So, your tech firm wants to embrace diversity in its workforce. Now what?
In this excerpt from our award-winning Technologist Talk podcast, Ulysses Smith, a leader in organizational diversity and inclusion, talks about next steps for tech companies – and for the people who work for them. Smith, an advisor to CompTIA’s Advancing Tech Talent and Diversity Community, describes ways tech firms reach diversity and inclusion goals, ways that may work and a few that may not.
Here's an edited transcript of the second episode in a 3-part series featuring Smith:
R.C. “Bob” Dirkes: Hello, I'm your host Bob Dirkes... This is the second of three podcasts focusing on diversity and inclusion in technology careers. Last time we talked about what diversity and inclusion means, in general, and why those values are important, not just for technology businesses, but for people working with technology.
[In this episode] we'll continue our conversation with Ulysses Smith… about ways tech firms reach diversity and inclusion goals, ways that may work and a few that may not. Smith says for many firms, thinking of diversity for the first time, simply getting started is often the hardest part. Once they do, companies need to take a hard look at where they are as an organization. Information about hiring is important, but Smith says firms aren't always looking for diverse employees in the right place.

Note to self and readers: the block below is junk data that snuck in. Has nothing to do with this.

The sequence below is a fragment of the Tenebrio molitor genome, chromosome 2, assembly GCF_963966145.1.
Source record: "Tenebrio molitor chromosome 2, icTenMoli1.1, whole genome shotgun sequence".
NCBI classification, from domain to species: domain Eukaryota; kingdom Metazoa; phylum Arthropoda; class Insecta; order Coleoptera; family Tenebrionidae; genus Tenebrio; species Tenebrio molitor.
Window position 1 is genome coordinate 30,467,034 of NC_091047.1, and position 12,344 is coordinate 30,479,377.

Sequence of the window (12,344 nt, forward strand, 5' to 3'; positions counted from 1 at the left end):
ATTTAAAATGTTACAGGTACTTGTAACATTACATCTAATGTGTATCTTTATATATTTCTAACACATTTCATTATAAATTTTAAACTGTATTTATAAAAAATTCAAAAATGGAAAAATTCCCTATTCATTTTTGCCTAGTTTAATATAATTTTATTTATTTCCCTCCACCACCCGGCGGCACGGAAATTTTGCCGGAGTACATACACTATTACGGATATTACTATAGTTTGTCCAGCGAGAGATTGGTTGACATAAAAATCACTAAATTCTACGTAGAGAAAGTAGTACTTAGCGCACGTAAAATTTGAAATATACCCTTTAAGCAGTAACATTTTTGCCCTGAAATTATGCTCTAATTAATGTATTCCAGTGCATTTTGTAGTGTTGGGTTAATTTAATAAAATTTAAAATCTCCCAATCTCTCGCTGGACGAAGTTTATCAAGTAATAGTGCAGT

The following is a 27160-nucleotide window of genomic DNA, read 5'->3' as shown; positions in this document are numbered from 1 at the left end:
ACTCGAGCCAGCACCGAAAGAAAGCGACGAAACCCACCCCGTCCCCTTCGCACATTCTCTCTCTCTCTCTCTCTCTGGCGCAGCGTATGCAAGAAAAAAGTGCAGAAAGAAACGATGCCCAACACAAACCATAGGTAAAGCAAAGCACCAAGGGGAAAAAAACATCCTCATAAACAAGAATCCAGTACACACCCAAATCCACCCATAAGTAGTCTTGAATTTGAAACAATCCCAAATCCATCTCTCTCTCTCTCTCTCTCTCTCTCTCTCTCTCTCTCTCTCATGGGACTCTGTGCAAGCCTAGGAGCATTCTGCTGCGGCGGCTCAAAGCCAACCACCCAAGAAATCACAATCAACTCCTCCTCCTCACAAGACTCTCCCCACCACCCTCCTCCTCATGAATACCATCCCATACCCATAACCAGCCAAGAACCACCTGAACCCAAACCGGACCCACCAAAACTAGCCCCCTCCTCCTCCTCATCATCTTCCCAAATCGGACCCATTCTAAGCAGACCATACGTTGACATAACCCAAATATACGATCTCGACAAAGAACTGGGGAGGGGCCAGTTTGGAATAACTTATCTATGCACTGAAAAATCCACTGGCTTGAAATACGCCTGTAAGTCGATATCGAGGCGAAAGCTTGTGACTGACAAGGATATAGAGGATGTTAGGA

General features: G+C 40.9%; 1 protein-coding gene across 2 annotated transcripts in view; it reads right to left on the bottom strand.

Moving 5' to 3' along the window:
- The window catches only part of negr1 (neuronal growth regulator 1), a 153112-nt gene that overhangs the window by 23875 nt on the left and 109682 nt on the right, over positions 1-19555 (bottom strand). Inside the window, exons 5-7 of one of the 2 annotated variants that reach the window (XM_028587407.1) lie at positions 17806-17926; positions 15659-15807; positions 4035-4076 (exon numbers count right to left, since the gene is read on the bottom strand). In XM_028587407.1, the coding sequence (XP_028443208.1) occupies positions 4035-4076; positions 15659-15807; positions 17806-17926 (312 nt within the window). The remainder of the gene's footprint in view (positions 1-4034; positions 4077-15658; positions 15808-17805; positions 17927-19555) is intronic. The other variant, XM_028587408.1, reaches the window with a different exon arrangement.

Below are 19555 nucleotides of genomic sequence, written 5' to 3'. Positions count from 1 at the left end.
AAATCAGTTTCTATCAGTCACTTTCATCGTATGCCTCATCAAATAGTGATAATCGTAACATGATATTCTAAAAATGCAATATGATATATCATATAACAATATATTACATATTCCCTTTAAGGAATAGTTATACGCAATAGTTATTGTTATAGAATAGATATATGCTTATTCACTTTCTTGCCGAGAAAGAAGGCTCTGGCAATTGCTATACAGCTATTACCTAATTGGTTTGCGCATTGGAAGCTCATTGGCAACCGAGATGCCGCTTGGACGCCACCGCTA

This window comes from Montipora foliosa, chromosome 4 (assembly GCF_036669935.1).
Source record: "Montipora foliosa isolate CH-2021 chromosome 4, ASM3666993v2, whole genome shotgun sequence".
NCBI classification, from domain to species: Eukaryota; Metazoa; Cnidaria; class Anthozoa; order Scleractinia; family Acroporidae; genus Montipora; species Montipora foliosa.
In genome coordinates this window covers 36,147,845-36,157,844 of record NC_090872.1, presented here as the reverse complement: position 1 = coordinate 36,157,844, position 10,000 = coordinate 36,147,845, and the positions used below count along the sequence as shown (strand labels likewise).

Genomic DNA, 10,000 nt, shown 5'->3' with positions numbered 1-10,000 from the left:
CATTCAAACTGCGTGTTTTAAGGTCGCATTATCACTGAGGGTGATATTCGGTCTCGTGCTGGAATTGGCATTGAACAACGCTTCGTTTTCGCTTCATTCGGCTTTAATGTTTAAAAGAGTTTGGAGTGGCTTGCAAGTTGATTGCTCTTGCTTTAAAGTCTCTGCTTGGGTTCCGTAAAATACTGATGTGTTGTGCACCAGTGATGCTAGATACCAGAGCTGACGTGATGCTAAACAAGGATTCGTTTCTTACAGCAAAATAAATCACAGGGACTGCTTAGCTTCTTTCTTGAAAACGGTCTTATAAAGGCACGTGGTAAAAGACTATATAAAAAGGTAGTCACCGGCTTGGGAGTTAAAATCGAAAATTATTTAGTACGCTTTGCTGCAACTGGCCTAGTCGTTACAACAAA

Ulysses Smith: : I'd say there's a huge focus on recruiting, which, yes, there are definite opportunities in tech and beyond because there are a number of underrepresented people who have not quite made it into the actual companies yet. That doesn't mean they aren't in the workforce. They are.
But there's a myth, a very pervasive myth in tech, that there just aren't enough qualified, underrepresented racial-ethnic minorities and women candidates, which is just not true. It's absolutely not true.
But too many consultancies, I think, focus specifically on building pipelines, particularly through secondary educational programs as opposed to looking at the workforce now, where there actually is quite a bit of talent that has just been untapped.
Bob: Smith believes many diversity and inclusion consultants, especially in Silicon Valley, rely on training in unconscious bias, but he says that usually has severe limitations.
Smith: Diversity trainings, unconscious bias trainings are good to a certain extent. However, there's often very little follow up after that. I think people feel like they are quite accomplished once they sit through the UB training, but then there's no actual action steps that happen.
Nobody walks them through how to actually change their hiring process. There is no hard audit of their policies or their practices. There's no hard look at how each of those things actually contributes to a particular culture in that particular workplace. And for large companies, in particular, most of them have been operating for so long without considering anything beyond surface level diversity efforts that now… they're trying to go back and correct things that are almost impossible.
The culture is so deeply, deeply ingrained at this juncture that it is pretty difficult to just do an automatic course correction. You're really trying to turn an ocean liner. And that's not the easiest thing to do, as one might suspect.
Bob: That's why Smith says he prefers to work with smaller firms whose corporate culture isn't set in stone yet. He finds that changing culture can be done through a concept he calls belonging. It goes beyond just diversity and inclusion.